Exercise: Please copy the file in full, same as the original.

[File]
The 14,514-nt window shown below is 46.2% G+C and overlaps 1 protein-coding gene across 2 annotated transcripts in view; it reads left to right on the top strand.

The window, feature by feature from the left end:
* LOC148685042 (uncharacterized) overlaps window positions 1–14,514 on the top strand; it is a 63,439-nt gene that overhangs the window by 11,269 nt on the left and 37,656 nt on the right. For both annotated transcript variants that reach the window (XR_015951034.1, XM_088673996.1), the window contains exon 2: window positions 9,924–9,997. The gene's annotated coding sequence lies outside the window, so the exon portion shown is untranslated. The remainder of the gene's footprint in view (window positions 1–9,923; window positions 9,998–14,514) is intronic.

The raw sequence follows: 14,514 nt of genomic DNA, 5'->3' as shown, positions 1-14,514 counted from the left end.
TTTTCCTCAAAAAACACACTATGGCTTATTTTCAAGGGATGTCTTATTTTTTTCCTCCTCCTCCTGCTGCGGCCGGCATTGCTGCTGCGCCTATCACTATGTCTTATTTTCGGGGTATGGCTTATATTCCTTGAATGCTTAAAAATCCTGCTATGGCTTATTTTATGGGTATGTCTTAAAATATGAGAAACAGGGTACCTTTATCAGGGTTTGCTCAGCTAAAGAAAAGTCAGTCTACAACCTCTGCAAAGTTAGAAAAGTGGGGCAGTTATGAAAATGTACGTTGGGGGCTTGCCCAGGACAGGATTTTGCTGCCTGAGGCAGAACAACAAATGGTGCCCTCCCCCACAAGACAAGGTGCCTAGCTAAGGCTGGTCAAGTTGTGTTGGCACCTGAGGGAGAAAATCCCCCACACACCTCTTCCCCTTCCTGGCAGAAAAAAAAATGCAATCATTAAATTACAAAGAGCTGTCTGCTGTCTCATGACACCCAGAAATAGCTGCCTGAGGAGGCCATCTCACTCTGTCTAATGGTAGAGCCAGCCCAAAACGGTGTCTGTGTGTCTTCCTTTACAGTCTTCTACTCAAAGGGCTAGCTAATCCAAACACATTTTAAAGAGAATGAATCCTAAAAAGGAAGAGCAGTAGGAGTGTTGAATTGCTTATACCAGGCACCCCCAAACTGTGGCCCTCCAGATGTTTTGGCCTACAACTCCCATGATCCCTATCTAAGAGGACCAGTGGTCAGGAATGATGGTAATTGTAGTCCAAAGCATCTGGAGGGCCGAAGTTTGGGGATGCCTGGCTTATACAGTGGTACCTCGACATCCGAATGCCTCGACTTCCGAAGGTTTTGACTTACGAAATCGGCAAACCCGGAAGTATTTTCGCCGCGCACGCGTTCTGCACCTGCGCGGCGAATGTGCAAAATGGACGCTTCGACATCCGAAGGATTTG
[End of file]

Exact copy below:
The 14,514-nt window shown below is 46.2% G+C and overlaps 1 protein-coding gene across 2 annotated transcripts in view; it reads left to right on the top strand.

The window, feature by feature from the left end:
* LOC148685042 (uncharacterized) overlaps window positions 1–14,514 on the top strand; it is a 63,439-nt gene that overhangs the window by 11,269 nt on the left and 37,656 nt on the right. For both annotated transcript variants that reach the window (XR_015951034.1, XM_088673996.1), the window contains exon 2: window positions 9,924–9,997. The gene's annotated coding sequence lies outside the window, so the exon portion shown is untranslated. The remainder of the gene's footprint in view (window positions 1–9,923; window positions 9,998–14,514) is intronic.

The raw sequence follows: 14,514 nt of genomic DNA, 5'->3' as shown, positions 1-14,514 counted from the left end.
TTTTCCTCAAAAAACACACTATGGCTTATTTTCAAGGGATGTCTTATTTTTTTCCTCCTCCTCCTGCTGCGGCCGGCATTGCTGCTGCGCCTATCACTATGTCTTATTTTCGGGGTATGGCTTATATTCCTTGAATGCTTAAAAATCCTGCTATGGCTTATTTTATGGGTATGTCTTAAAATATGAGAAACAGGGTACCTTTATCAGGGTTTGCTCAGCTAAAGAAAAGTCAGTCTACAACCTCTGCAAAGTTAGAAAAGTGGGGCAGTTATGAAAATGTACGTTGGGGGCTTGCCCAGGACAGGATTTTGCTGCCTGAGGCAGAACAACAAATGGTGCCCTCCCCCACAAGACAAGGTGCCTAGCTAAGGCTGGTCAAGTTGTGTTGGCACCTGAGGGAGAAAATCCCCCACACACCTCTTCCCCTTCCTGGCAGAAAAAAAAATGCAATCATTAAATTACAAAGAGCTGTCTGCTGTCTCATGACACCCAGAAATAGCTGCCTGAGGAGGCCATCTCACTCTGTCTAATGGTAGAGCCAGCCCAAAACGGTGTCTGTGTGTCTTCCTTTACAGTCTTCTACTCAAAGGGCTAGCTAATCCAAACACATTTTAAAGAGAATGAATCCTAAAAAGGAAGAGCAGTAGGAGTGTTGAATTGCTTATACCAGGCACCCCCAAACTGTGGCCCTCCAGATGTTTTGGCCTACAACTCCCATGATCCCTATCTAAGAGGACCAGTGGTCAGGAATGATGGTAATTGTAGTCCAAAGCATCTGGAGGGCCGAAGTTTGGGGATGCCTGGCTTATACAGTGGTACCTCGACATCCGAATGCCTCGACTTCCGAAGGTTTTGACTTACGAAATCGGCAAACCCGGAAGTATTTTCGCCGCGCACGCGTTCTGCACCTGCGCGGCGAATGTGCAAAATGGACGCTTCGACATCCGAAGGATTTG